News From This Week’s Past: President McKinley’s Tariffs

All items are from the Door County Library’s newspaper archives, and they appear in the same form as they were first published, including misspellings and grammatical errors.


The Expositor

July 7, 1874

Jail Delivery

The occupants of the County jail not relishing the idea of waiting until next February for their trial made an unusual jump, aided by a strap, as boys will sometimes, and went up through the roof of the jail and landed on the outside of the building and vanished; since which nothing has been known of their whereabouts. The evidence is pretty clear that they took the road around the head of the bay for Ahnapee and at the appearance of daylight hid in the bushes; the next night they proceeded to Ahnapee, stole a boat, a half barrel of fish, robbed a hen-roost of a dozen chickens, and started across the lake toward the Michigan shore. They were helped to make their escape by some person who went with a strap and lifted them out through the roof, they being shackled so that they could not make much of a jump unaided.


The Independent

July 2, 1886

Marinette and Menominee have got so lax in Sabbath observance that the clergy made a united protest in their sermons last Sunday. One of the local papers insinuates that many of the people against whom the thunders of the pulpit were directed, were on excursions to this city and other points.


Door County Democrat

July 4, 1896


The nomination of McKinley for president, with the promise of a higher tariff, is followed by this announcement, dated at Pittsburg:  “All the tin plate manufactories of the country closed down on Tuesday of this week, throwing out of employment, 25,000 men.” Here we are! The vast tin plate industry, employing 25,000 men, which came into existence after a democratic reduction of one-half in the tin tariff, became paralyzed as soon as McKinley was nominated for president, with a pledge to restore the old extortionate protective tariff on tin. Instead of reviving industry the promise of a McKinleyite restoration is killing industry.


Door County Democrat

July 8, 1905

There are 23 licensed saloons in the city, each paying $200 a year for the privilege of running their place of business, making a total of $4,600. It is rumored that there will be one or two more applications made for license before long.


Door County Democrat

July 5, 1918


Worried Over the War

Saturday, William Wickman of Maplewood, committed suicide, by cutting his throat and arteries in his wrist, and later by hanging. It is believed that his mind was unbalanced due to worrying over his financial condition, and being called in the next draft. He was also worried by stories circulated in reference to his loyalty. Although of German parentage, Mr. Wickman was thoroughly loyal, and the stories circulated against him were unfounded. To prove his loyalty and patriotism, although his farm, which he inherited from his father last fall, was incumbered with mortgages, he invested heavily in Liberty Bonds and contributed to the Red Cross and other war work.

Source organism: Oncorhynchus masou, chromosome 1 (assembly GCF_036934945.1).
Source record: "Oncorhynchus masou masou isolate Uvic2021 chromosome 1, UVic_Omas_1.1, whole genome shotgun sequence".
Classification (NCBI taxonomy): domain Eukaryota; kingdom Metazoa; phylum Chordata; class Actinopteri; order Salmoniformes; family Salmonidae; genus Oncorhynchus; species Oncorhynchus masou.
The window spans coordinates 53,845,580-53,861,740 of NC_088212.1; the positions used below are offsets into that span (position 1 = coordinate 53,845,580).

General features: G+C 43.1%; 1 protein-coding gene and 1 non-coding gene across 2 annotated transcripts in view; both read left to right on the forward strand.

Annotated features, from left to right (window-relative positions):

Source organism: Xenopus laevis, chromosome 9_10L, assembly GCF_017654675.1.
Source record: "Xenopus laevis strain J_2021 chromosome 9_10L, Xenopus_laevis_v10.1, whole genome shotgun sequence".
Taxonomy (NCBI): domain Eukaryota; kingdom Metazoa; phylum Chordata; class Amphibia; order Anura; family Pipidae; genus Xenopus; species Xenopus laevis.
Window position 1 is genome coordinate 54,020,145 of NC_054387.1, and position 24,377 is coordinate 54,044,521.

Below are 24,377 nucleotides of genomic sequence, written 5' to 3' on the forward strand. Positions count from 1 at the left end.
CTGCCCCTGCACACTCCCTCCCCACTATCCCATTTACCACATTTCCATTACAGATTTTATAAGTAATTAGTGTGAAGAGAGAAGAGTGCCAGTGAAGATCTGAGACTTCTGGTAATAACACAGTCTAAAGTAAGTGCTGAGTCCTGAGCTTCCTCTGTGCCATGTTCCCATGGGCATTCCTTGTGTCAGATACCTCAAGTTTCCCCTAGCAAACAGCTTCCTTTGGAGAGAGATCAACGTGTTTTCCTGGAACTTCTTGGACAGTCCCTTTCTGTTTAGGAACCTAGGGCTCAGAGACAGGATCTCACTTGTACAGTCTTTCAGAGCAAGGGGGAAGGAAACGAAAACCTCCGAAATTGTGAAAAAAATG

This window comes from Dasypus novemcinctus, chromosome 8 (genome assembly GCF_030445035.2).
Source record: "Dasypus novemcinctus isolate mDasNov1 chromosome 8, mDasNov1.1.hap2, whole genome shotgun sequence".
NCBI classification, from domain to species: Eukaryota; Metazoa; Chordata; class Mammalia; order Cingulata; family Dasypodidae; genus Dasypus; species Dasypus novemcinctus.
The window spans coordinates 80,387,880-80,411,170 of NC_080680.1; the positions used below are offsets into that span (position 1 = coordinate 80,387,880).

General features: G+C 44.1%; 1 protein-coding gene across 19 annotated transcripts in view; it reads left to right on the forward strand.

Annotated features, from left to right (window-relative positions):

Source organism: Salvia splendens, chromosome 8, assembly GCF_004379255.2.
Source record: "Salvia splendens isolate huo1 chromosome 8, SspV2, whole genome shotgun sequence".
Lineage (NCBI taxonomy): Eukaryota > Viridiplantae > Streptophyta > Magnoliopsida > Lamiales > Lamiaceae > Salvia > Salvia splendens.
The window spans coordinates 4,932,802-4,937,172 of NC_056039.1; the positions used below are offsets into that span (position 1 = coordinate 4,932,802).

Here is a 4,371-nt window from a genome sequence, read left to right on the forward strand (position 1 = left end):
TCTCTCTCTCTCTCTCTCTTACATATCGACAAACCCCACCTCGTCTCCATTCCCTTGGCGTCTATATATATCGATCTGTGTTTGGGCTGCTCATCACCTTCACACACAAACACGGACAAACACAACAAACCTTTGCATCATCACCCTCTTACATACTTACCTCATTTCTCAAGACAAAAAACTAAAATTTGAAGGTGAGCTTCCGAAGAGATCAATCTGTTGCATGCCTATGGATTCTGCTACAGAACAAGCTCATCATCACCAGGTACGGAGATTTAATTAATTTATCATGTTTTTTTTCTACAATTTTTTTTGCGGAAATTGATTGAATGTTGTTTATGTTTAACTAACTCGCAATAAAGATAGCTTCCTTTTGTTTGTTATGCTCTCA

Last week he was notified by the draft board at Marquette, Mich., that he would be called for military service in a short time. He could not understand how it was that he was not given an exemption on agricultural grounds as there was no one to run his farm if he was drafted, and he was the sole support of his mother and brother.


Door County News

July 5, 1928

Pre-Fourth of July Raid Nets 5 Gallons At Huck Barn

G.A. Huck was again arrested on Tuesday afternoon following a raid by the local police force in which five gallons of moonshine was alleged to have been found. On April 16 the Huck barn was raided and Huck was placed under arrest on the charge of selling to minors. He was bound over to await trial at the next term of circuit court.

Felix Fortemps, of the Fourth ward, was also placed under arrest on the charge of illegal sale of liquor.


Door County News

July 7, 1939


State Convention at Baileys Harbor July 8-9

Several hundred nature lovers will convene here this week-end for the annual meeting of the Friends of Our Native Landscape and the Wisconsin Federation of Garden clubs, with the Ridges Sanctuary as their gathering place. Mrs. Fred Traven, secretary of the Ridges organization, has received word that the Green Tree Garden club, and Nature club, Milwaukee, and several others are making plans to be here.

Gov. Julius P. Heil and the entire state legislature with their wives have been invited to be the guests of the convention.

Frank Oklenburg, president of the Ridges organization, is in charge of the arrangements.

Jens Jenson, Ellison Bay, widely known landscape architect, is to speak at the camp fire meeting, as is also A.M. Fuller, curator of botany at Milwaukee Public museum; George Sieker, Milwaukee; Prof. John Brann of the college of agriculture, University of Wisconsin, Madison, and a native of Baileys Harbor.

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